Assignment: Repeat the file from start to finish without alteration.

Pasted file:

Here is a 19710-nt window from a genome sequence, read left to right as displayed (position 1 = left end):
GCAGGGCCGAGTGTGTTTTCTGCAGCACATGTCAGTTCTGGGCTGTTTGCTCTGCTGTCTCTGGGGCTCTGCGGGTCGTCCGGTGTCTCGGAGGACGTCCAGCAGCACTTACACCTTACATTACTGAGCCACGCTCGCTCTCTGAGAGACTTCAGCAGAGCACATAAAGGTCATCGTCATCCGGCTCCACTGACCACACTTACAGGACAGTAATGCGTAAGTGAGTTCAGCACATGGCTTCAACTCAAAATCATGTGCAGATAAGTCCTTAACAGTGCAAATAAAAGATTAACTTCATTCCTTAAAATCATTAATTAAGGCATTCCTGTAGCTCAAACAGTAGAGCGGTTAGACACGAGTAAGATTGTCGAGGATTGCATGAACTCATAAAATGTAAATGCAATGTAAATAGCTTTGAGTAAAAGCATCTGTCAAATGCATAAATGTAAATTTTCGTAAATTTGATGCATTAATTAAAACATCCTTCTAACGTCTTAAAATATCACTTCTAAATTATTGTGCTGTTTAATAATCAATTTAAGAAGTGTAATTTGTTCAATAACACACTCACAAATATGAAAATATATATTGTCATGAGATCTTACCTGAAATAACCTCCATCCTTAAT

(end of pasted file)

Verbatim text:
Here is a 19710-nt window from a genome sequence, read left to right as displayed (position 1 = left end):
GCAGGGCCGAGTGTGTTTTCTGCAGCACATGTCAGTTCTGGGCTGTTTGCTCTGCTGTCTCTGGGGCTCTGCGGGTCGTCCGGTGTCTCGGAGGACGTCCAGCAGCACTTACACCTTACATTACTGAGCCACGCTCGCTCTCTGAGAGACTTCAGCAGAGCACATAAAGGTCATCGTCATCCGGCTCCACTGACCACACTTACAGGACAGTAATGCGTAAGTGAGTTCAGCACATGGCTTCAACTCAAAATCATGTGCAGATAAGTCCTTAACAGTGCAAATAAAAGATTAACTTCATTCCTTAAAATCATTAATTAAGGCATTCCTGTAGCTCAAACAGTAGAGCGGTTAGACACGAGTAAGATTGTCGAGGATTGCATGAACTCATAAAATGTAAATGCAATGTAAATAGCTTTGAGTAAAAGCATCTGTCAAATGCATAAATGTAAATTTTCGTAAATTTGATGCATTAATTAAAACATCCTTCTAACGTCTTAAAATATCACTTCTAAATTATTGTGCTGTTTAATAATCAATTTAAGAAGTGTAATTTGTTCAATAACACACTCACAAATATGAAAATATATATTGTCATGAGATCTTACCTGAAATAACCTCCATCCTTAAT